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Tommy & the High Pilots

At Velvet Jones, Thursday, December 18.


Tommy & the High Pilots brought their Christmas show to Velvet Jones this past Thursday night before a packed, 18-and-older audience. And though they began their set with a short Christmas film, featured festive decorations, and played a hearty helping of classic seasonal songs, their crowd seemed to disengage quickly and dissipate quite early on in the performance. While the waning crowd could have been caused by a number of things, Tommy & the High Pilots remained in high spirits and forged ahead with a very positive set chockfull of upbeat pop-rock.

It might have been for lack of a proper introduction, the fact that the band hit the stage so late on a school night, or simply because their new songs were just okay, but the most likely reason Tommy’s audience lacked energy was their opening act. The Sweater Band, a Santa Barbara-based Weezer tribute effort, were simply fantastic and captured everything glorious about the godfathers of geek rock. From their illuminated flying “W” down to their striped skater T-shirts (think 1994’s The Blue Album), these four kids provided the full package-and had the entire club eating out of their hands because of it. Throughout the set, those in attendance sang along to the hits from Weezer’s 14-year-long career. They opened with the first song off the band’s debut record, “My Name Is Jonas,” and throughout their entire 12-song set, hardly deviated from the original tracks in any way, save for occasional changes in reverb that evoked thoughts of lo-fi kings Dinosaur Jr.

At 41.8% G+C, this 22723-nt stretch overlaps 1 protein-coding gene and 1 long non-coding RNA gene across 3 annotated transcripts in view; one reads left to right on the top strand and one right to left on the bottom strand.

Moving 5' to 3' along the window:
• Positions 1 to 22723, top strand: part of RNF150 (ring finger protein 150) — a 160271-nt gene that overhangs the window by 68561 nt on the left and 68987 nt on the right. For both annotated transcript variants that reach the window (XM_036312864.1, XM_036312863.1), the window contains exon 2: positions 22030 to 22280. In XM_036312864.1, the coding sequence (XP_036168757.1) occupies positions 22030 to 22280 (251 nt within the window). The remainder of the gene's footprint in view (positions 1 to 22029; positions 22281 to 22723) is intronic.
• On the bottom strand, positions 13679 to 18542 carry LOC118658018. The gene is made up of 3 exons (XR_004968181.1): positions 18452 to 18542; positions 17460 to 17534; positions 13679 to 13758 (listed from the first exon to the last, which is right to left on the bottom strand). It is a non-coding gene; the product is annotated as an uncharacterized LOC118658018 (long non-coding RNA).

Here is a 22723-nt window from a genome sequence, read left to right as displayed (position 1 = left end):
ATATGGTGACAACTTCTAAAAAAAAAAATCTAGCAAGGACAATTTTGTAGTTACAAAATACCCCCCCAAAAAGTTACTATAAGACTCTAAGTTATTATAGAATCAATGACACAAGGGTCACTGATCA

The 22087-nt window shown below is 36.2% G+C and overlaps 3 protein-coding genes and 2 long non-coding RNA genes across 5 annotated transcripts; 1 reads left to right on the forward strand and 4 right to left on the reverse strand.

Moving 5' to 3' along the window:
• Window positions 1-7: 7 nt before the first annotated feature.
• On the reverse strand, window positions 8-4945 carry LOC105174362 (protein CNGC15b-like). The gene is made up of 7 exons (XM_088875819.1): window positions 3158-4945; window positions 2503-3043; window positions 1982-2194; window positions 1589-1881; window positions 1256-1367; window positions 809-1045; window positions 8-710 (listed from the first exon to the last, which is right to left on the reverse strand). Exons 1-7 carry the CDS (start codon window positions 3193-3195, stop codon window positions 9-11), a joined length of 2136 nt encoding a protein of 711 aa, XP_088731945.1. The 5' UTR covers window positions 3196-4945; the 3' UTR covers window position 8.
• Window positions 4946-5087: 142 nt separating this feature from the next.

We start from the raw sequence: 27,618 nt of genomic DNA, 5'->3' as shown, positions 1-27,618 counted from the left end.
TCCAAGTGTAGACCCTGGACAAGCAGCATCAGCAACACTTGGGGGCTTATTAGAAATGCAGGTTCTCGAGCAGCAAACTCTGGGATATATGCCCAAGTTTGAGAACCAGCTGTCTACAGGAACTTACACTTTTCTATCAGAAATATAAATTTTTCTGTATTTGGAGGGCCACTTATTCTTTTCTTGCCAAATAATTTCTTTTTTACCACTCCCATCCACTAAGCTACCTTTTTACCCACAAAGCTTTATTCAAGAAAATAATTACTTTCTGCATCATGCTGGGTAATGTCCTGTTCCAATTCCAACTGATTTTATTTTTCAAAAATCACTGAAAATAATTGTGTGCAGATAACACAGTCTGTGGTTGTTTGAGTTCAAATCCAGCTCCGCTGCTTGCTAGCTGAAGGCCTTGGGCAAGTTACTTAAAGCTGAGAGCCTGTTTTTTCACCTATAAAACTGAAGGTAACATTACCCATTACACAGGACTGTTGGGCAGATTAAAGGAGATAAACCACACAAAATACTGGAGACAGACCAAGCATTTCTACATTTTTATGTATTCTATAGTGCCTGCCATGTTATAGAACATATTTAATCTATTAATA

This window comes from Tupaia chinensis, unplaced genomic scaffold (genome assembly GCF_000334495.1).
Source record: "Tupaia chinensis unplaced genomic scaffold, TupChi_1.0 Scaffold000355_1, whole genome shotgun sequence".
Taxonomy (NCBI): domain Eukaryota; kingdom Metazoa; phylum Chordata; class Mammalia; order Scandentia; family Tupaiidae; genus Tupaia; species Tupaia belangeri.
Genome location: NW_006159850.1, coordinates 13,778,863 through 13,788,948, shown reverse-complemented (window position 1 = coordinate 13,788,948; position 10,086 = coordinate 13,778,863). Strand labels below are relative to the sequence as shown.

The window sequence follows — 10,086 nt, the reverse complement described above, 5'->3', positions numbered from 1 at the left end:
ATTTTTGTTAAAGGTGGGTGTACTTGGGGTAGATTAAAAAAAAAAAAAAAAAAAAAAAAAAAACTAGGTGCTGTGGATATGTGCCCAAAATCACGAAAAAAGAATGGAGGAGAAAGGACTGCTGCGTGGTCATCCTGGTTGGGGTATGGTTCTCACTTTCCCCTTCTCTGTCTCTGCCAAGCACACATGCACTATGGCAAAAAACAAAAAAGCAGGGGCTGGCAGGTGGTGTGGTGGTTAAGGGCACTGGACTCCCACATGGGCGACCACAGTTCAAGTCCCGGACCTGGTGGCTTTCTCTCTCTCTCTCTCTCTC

Meanwhile, the staff at Velvet Jones did a good job to keep their 21-plus clientele separate from underage concertgoers, dividing the floor in front of the stage horizontally and keeping the kiddies corralled upstairs and away from the bar. Wristbands were strictly enforced, and the whole thing seemed to go off without a hitch.

Aside from being talented tribute artists, another reason for the Sweater Band’s undeniable success was surely the younger age demographic present. Only a few of the songs the band covered were from Weezer’s pre-2000 career and they did a great job choosing hits to engage everyone in attendance, and ensure fun for all.



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